Scuderia + Da Silvano Bistecca

The Da Silvano empire's awkward growth spurt.

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Scuderia

Scuderia Photo: Roxana Marroquin

Time Out Ratings :

<strong>Rating: </strong>0/5


Scuderia
257 Sixth Ave between Bleecker and W Houston Sts (212-206-9111). Subway: A, C, E, B, D, F, V to W 4th St. Mon--Thu noon--1am; Fri noon--2am; Sat 11:30am--2am; Sun 11:30am--midnight. Average main course: $20.


Da Silvano Bistecca
260 Sixth Ave between Bleecker and W Houston Sts (212-844-0282). Subway: A, C, E, B, D, F, V to W 4th St. Mon--Thu noon--11:30pm; Fri, Sat noon--midnight; Sun noon--11pm. Average main course: $24.

While many restaurateurs harbor global ambitions, for more than 30 years Silvano Marchetto has been happily anchored to a single West Village block. The homebody impresario has done awfully well by lower Sixth Avenue. Da Silvano—until recently, his only restaurant—has had remarkable longevity, consistently drawing New York's stars and starstruck since 1975. Though critics have mostly cooled on the place, his glittery regulars remain loyal.

Seven years ago, when he finally got the itch to fiddle with this very good thing, Marchetto began by colonizing the slim space next door, launching Da Silvano Cantinetta as a less pricey and glamorous version of its hot-spot neighbor. Last year, as the recession sank in, he tinkered some more, changing the name on the awning to Da Silvano Bistecca—and unveiling a meatcentric menu that's his most affordable yet.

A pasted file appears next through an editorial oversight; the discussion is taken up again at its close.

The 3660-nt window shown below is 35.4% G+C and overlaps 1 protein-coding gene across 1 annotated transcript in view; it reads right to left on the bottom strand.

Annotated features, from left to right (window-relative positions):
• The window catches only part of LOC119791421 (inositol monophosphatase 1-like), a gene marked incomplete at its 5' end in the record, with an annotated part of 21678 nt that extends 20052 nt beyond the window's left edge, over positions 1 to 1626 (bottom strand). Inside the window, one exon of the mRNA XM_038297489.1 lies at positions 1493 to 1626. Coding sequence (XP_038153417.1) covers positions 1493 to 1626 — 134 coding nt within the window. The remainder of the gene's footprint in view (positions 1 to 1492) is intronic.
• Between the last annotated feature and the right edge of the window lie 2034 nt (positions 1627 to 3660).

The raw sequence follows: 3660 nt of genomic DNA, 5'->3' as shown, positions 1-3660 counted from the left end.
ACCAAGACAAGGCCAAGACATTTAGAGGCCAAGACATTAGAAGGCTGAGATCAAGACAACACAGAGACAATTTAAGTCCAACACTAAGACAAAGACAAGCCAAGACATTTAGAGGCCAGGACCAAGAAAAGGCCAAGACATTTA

Months later, the Silvano brand welcomed a third member to the family, in an airy space just across the street. Scuderia, which could easily have been named Da Silvano Jr., marked the official family-business debut of the next generation of the Marchetto clan, with daughter Leyla (a partner) assuming her first managerial role.

While Da Silvano remains a destination for gossip-page regulars, Scuderia is a restaurant geared toward the rest of us. You won't need any insider connections to land a good table, or an American Express Black card to cover the bill. Like a student hangout in an Italian college town, the place exudes easy, youthful charm, with vintage rock albums decorating the walls, kitchen-towel napkins on the low-slung wood tables and a blackboard near the kitchen adorned with cartoon babes by Marchetto's wife, New Yorker cartoonist Marisa Acocella Marchetto.

The large trattoria menu features decent pizzas—the Scuderia pie boasts a delicious mix of fig jam, Gorgonzola and speck atop a chewy crust—and better than average pastas—a starter (or light supper) portion of fresh black-pepper pappardelle comes bathed in a hearty beef-cheek rag. The minimalist mains by Claudio Cristofoli (Cipriani Downtown) are satisfying— and reasonable— enough if you happen to be in the 'hood, but not worth making a special trip for. Semiboneless bunny with cool garlic-parsley pesto is plenty juicy but ultimately tastes like scrawny, gamey chicken. A seafood fritti misti main—an overly abundant heap of fish, squid, sweet potatoes and green beans—features a nice light batter but is simply far too much fried food at once (it's better suited to being shared as a starter).